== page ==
Last month was Fun With Fondue Month and we think there should be several months dedicated to this fun food fad! Different types of chocolate, cheese and oils are used with fondue (a melted or liquid form of food that you dip other, smaller pieces of food into). Fondue comes from the French word fondre, which means to melt. It is mainly seen as a party food or special dish for events that is often served with a variety of dipping foods.
- The earliest known type of fondue is cheese fondue, as the first documented recipe for it exists in a 1699 Swiss cookbook. The meal at the time was called “Käss mit Wein zu kochen,” translated into English as “to cook cheese with wine,” and was used to dip pieces of bread into. Cheese fondue became more popular in the 1700s in France, when the recipe also included pieces of scrambled eggs. In the late 19th century, a new Swiss recipe ditched the scrambled eggs and in 1905, when corn starch was added, it became the cheese fondue we all know and love today. Cheese fondue reached its popularity in Switzerland during WWII in the 1930s after a rationing campaign, which promoted using soon-to-be expired cheese and bread in unique ways. It eventually reached America in the 1960s after being premiered at the New York World Trade Fair. There are many different types of cheeses, and thus types of cheese fondues, but most recipes call for a mixture of cheeses. For a three-cheese fondue, make sure to do a third of each type, shredded. Shredding the cheese beforehand helps it melt quicker and avoids uneven melting/burning. Corn starch and white wine are essential for cheese fondue texture, and some recipes call for multiple types of wine to increase the richness in taste. Add the main ingredients with the correct measurements for the intended party to a pot and boil it until it is smooth and lump-free. Seasonings and spices can be added as wanted. Once everything is mixed, you can serve it with all types of sides such as vegetables, pieces of bread, meats and more!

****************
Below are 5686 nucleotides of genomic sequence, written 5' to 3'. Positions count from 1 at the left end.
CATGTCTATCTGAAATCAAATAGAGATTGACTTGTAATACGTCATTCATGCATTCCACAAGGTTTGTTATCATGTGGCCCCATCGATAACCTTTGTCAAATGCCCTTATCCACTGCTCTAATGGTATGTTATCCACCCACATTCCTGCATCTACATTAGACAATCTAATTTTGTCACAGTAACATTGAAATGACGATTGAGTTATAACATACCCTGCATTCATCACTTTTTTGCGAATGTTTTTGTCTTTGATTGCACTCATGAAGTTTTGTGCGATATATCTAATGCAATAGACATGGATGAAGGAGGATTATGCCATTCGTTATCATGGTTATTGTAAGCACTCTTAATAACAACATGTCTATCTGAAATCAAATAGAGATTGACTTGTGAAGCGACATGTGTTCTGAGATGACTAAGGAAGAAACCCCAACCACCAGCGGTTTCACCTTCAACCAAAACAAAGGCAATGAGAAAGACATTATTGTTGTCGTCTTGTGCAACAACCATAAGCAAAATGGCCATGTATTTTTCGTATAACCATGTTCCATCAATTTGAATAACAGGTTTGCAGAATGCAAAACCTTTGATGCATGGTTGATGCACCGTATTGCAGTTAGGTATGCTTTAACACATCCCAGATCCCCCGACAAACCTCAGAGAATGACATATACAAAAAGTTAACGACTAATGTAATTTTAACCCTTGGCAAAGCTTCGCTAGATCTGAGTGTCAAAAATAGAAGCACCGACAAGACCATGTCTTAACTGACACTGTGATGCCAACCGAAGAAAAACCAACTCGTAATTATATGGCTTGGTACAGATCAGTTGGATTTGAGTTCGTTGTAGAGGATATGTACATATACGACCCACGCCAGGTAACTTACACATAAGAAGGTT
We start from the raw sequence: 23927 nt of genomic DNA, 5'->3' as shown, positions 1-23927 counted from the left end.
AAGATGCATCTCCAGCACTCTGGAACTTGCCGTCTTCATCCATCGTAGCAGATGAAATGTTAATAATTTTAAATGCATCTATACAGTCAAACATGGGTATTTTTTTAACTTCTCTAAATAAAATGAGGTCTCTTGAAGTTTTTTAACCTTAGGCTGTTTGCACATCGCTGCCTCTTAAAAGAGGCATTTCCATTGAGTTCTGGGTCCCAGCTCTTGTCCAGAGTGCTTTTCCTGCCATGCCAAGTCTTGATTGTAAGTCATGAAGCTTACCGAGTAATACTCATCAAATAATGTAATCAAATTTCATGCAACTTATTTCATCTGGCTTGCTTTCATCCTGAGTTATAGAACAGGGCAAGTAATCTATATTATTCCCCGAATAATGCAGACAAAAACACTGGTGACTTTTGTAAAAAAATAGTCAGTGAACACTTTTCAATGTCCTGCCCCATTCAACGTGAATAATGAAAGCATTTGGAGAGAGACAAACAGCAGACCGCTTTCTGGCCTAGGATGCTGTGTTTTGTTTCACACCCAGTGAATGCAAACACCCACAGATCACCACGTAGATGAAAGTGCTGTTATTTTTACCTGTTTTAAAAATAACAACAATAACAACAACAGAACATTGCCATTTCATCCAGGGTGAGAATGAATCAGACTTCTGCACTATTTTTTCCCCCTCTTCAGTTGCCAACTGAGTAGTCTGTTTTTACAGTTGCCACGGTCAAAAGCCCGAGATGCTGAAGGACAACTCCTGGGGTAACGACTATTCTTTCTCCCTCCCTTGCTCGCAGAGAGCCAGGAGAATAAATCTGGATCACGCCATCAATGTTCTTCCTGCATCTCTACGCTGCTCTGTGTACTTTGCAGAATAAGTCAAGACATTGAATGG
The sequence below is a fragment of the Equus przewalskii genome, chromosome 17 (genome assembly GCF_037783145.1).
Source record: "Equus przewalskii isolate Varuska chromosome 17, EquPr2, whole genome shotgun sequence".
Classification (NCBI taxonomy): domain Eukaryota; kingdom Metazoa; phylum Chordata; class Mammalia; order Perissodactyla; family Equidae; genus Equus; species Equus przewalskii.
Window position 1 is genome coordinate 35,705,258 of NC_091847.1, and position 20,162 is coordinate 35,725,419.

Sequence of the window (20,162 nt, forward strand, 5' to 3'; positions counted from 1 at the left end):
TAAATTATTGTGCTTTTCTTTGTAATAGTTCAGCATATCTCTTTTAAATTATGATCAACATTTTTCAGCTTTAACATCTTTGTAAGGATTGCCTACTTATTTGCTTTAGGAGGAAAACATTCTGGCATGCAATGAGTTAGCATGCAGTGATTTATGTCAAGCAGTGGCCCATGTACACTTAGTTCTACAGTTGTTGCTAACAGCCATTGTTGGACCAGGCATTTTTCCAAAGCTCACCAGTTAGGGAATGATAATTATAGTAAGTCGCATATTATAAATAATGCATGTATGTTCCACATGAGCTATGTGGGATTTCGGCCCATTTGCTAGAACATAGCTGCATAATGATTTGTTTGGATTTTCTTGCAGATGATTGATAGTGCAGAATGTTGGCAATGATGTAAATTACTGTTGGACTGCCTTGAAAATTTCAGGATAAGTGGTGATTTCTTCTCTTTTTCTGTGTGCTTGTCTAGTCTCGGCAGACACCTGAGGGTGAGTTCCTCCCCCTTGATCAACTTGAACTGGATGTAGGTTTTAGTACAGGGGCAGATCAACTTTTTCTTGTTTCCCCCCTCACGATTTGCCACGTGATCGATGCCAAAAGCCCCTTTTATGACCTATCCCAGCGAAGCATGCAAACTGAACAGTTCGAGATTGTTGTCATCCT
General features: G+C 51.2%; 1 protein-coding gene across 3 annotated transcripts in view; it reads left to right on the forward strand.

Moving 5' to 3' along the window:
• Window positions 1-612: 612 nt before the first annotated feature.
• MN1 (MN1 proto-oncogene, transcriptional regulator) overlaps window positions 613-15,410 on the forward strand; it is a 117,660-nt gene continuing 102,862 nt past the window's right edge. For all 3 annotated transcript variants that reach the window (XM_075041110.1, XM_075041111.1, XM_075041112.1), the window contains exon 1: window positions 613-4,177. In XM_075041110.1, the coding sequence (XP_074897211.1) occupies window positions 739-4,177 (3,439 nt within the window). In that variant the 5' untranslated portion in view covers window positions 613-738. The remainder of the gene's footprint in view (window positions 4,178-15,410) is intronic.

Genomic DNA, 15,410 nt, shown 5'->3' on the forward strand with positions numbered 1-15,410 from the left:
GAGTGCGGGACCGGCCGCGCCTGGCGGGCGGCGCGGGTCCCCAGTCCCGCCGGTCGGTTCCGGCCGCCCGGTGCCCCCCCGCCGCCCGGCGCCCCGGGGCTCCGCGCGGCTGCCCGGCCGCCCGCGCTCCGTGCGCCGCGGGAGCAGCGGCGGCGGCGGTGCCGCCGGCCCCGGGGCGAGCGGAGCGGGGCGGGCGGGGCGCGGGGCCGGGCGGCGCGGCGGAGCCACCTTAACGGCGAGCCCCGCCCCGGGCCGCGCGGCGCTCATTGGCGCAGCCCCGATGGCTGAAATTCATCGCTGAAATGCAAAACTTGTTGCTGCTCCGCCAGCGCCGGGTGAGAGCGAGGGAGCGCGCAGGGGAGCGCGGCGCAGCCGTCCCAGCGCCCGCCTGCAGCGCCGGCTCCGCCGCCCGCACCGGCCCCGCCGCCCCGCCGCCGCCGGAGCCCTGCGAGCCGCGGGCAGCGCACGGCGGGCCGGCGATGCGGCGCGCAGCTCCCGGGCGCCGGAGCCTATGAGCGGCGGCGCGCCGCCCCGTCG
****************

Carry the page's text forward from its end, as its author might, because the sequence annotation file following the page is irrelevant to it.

- Chocolate fondue is one of the more popular types in America, as it’s said that it was invented here. According to some sources, chocolate fondue was first invented by a New York Swiss-style restaurant chef by the name of Konrad Elgi. In 1964, after cheese fondue was already popularized in America, Elgi experimented with different types of fondue variations. Eventually, used as a promotion for Toblerone Chocolate, he created a thick, melted chocolate with a similar style to cheese fondue. The recipe for chocolate fondue is different from cheese fondue, as in you don’t just swap out the two ingredients. To start, pick the type of chocolate you want, though it is often recommended to use semi-sweet chocolate chips (or you can buy special melting chocolate specifically made for fondue). Put the chocolate in a pot with equal parts milk and heavy cream and let it simmer. Vanilla is sometimes used in recipes to add extra richness, but to make a special flavor of fondue, you can buy flavored oils that are compatible with chocolate. Make sure to keep the pot simmering so the chocolate doesn’t harden and stir it often (or get a fondue fountain!). People often dip things like fruits, salty snacks & marshmallows into chocolate fondue, but don’t be afraid to dip vegetables such as carrots or even a slice of hard cheese such as provolone.
- Another way to enjoy fondue with friends is to have a simmering fondue pot of olive or vegetable oil ready for dipping. Safety measures must not be taken lightly!! Dip in bite-sized raw pieces of chicken, meat or fish until fully cooked, and then dip into cold condiments or dipping sauces you have ready nearby.
Celebrate any month by throwing a fondue party and showing off your skills and knowledge from what you’ve read here. Or simply make some alone and eat it all by yourself, we won’t judge.